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Local Activists on How this Racial Justice Movement Fits in Oakland's History

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tags: civil rights, African American history, labor, urban history, activism, Arts, Oakland



As the Black Lives Matter movement, and calls to defund the police gain mainstream attention, KTVU turns to Bay Area folks who have spent their lives fighting for these issues--in theater and art, through organizing, music or politics. We spoke with them to learn how their work, including as members of the civil rights movement, Anti-Apartheid Movement or the Black Panther Party, informs the current sociopolitical moment.

Walter Riley, 76, Oakland Attorney, Activist

Riley lived through the civil rights movement in North Carolina, where he organized lunch counter sit-ins and worked on campaigns to desegregate public spaces. He said that the current Black Lives Matter movement’s wide reach, and national reimagining of the status quo, feels familiar.

“We've gone through many periods in the movement, and I see this movement right now lifting up some of the ideals that led to this upsurge in this late 50s and 60s and the civil rights movement,” Riley said.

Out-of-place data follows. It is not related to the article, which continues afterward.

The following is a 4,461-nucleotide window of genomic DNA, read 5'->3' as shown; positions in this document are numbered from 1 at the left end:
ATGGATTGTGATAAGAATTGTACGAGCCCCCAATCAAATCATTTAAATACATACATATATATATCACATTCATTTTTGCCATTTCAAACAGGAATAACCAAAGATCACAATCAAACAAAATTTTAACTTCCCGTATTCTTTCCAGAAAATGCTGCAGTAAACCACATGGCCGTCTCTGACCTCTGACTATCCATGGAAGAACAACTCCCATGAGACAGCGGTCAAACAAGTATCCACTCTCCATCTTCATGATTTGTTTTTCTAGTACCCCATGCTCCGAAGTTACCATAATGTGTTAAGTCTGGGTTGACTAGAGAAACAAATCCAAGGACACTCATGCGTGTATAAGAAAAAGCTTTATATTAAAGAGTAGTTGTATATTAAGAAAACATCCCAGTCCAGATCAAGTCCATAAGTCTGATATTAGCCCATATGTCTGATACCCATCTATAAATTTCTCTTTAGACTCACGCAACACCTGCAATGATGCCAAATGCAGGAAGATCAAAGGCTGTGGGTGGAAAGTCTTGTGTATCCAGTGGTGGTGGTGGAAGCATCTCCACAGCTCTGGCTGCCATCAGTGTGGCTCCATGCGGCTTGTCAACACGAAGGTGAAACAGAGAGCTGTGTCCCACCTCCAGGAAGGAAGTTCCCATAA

He said that the current Black Lives Matter movement recalls the civil rights movement’s national reckoning with where black people stand in American society.

“I think about the role of the relationship of people of color---black people in particular--to the country,” Riley said. “And it got attention to the world and helped to elevate our consciousness in this country, in many ways. So some progress was made. I think this current movement is something like that. It's creating a different imagining.”

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Riley currently works as an Oakland attorney who represents protesters, and also in criminal justice. He recently filed a lawsuit against the city of Oakland for the police department’s response to recent demonstrations, and their use of force policies. Although he knows he has plenty of wisdom to lend, he said that he also trusts young people right now to reconceive the systems in place, and to intrepidly demand better.

“Older folks generally tend to say, ‘We have been dealing with this for a long time. And this is how we think we are to approach it.’ And people say, ‘It's not working, you haven't worked it out. Don't just limit us to your ideas.’”

Read entire article at KTVU

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